Last Thursday I wrote about my desire for my boys to live in a world of civility. The thought process started when Gavin said thank you to me after giving him a simple treat. I treasured the event. Given the grievous incident in Arizona, my wish for my boys grew even stronger.
Two wrongs don’t make a right
The Bible puts it this way: “A soft word takes away wrath.” I have no wish to take political sides on this blog. Even in irate anger, one can show the civility one so much desires. The political vitriol displayed lately is alarming. It is akin to fighting a fire with gasoline.
Evil and responsibility exist
There is evil and brokenness in life. Even with this, people are responsible for their own actions. Evil or brokenness is the root cause of tragedies such as happened in Arizona. Civility, compassion and graciousness are the greatest weapons against evil and brokenness. It’s what Jesus did.
Two prescriptions of civility:
1) Be angry, and yet do not sin; do not let the sun go down on your anger… Let no unwholesome word proceed from your mouth, but only such a word as is good for edification according to the need of the moment, so that it will give grace to those who hear. ~ Ephesians 4:26,29
2) This you know, my beloved brethren. But everyone must be quick to hear, slow to speak and slow to anger; for the anger of man does not achieve the righteousness of God. ~ James 1:19-20
The bottom line
We are responsible for our own actions. Anger is not wrong, but we must be prudent and thoughtful in how we exercise and work through our anger. For sure, in public discourse great restraint and gracious must be demonstrated. Truth can be declared without being inflammatory. Restraint isn’t a lack of authenticity or genuineness. Restraint is an exercise of wisdom and humility. Our culture could use a large dose of both. These are skills I want my boys to have in abundance.
Mercy is not giving something one does deserve. We often speak of grace, but not often of mercy. Likely this is because mercy recognizes what we deserve. God demonstrated mercy by not giving us what we deserve because of what He gave us in His son. Do we live by mercy as much as we live by grace?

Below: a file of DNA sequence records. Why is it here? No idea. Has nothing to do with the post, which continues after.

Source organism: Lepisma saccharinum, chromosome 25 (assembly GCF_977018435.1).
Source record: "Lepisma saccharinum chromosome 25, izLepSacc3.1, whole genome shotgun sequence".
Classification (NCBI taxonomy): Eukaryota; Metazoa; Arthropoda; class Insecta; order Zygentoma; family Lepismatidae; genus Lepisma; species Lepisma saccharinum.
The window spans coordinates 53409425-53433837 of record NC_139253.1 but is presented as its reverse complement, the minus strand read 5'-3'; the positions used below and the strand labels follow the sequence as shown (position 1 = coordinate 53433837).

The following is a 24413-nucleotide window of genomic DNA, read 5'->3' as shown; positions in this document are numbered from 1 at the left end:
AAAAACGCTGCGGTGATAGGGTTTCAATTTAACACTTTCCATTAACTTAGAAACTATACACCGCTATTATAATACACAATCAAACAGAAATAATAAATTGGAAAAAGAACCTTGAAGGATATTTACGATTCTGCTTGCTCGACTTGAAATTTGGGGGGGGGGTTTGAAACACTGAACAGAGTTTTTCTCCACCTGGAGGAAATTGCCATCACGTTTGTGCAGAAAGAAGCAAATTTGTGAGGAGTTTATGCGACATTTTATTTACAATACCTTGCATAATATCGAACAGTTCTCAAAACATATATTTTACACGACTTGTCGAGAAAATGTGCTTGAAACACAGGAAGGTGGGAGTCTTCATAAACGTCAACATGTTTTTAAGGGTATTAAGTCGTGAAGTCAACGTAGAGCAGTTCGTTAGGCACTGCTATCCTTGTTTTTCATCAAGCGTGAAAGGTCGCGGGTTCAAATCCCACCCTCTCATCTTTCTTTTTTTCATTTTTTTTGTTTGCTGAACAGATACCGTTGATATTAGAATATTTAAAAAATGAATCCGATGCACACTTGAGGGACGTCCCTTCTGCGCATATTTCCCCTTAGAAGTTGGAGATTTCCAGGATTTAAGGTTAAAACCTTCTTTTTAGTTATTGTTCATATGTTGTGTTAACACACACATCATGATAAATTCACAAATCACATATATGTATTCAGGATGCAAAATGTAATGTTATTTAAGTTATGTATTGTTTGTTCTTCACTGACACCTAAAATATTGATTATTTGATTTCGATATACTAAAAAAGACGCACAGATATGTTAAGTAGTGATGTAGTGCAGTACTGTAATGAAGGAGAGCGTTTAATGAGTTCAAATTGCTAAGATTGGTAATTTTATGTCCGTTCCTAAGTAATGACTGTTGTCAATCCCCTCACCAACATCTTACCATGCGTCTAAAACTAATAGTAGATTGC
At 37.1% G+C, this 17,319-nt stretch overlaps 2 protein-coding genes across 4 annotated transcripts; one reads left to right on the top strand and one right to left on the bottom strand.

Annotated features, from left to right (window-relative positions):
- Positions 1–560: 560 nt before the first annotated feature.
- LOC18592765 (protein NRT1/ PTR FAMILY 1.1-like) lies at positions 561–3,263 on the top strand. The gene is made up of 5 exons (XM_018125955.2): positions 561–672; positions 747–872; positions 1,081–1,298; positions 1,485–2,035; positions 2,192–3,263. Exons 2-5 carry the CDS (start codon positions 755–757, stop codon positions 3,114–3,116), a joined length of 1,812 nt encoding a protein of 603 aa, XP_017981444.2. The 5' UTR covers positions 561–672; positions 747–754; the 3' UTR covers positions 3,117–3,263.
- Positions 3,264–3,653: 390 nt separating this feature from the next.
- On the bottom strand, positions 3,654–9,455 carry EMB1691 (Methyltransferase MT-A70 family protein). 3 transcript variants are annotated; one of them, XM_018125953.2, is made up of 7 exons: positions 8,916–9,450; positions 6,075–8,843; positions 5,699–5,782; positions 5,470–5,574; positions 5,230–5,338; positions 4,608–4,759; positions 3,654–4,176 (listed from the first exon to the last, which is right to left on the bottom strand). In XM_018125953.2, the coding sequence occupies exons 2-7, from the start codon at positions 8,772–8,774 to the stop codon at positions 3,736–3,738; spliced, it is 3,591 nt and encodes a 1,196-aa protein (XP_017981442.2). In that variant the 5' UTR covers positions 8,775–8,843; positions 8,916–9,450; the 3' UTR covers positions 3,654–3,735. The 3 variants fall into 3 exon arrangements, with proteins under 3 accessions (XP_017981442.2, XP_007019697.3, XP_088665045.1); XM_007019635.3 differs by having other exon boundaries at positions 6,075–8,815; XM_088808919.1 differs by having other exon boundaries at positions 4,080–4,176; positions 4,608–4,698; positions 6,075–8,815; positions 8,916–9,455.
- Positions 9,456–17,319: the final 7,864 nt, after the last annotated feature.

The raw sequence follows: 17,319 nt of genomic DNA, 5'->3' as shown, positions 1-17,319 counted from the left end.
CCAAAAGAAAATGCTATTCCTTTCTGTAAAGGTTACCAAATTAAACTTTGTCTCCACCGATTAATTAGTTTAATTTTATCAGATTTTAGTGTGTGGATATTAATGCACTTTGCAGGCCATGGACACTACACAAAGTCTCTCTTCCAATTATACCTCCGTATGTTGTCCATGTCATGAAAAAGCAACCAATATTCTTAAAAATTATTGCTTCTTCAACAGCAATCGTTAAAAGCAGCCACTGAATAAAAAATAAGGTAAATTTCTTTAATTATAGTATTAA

At my college the tradition engaged couples would ring the bell on the tower. The soon to be groom would then run for his life as his dorm mates, well… The soon to be bride would tell her tale to a chorus of amen’s, oops, I mean awww’s. This auspicious ceremony performed numerous times had a wake.
For those not engaged, desiring to be engaged, wondering if they’ll ever be engaged, each time the bell rang was painful. For those who recently broke up, it was even worse. The Bible says we should rejoice with those who rejoice, and mourn with those who mourn. Engagements were to be celebrated, and rightfully so.
The gift of silence
The Bible also describes mercy, grace, compassion and humility. While we had the right 10 years ago to celebrate in a way many have before us, we also had the ability to let that right go. The issue, for us, wasn’t we thought someone might suffer through it. We knew people who would suffer. There were other ways to celebrate, this one tradition we let slide.
Having the right to something doesn’t always mean you should exercise that right. Mercy, grace, compassion and humility often need us to give up rights. Not a legalistic jail of hypothetical maybe’s, but such is a knowledgeable act of compassion to people you know.
The question comes down to how much do you value people. It is easy to push people away for something you have a right to. It is easy to force your rights, and while entitled, may cause damage.In this lessons about God, the leadership in Israel missed; not just walk justly, but also show mercy and walk in humility. People matter.
The bottom line:
An act of mercy is often withholding something that we know may cause pain or suffering to someone else. Mercy is just as potent as grace, and the two are definite cousins. It may not be the fair thing to do, but it is the compassionate one.
“He has showed you, O man, what is good. And what does the LORD require of you? To act justly and to love mercy and to walk humbly with your God.” ~ Micah 6:8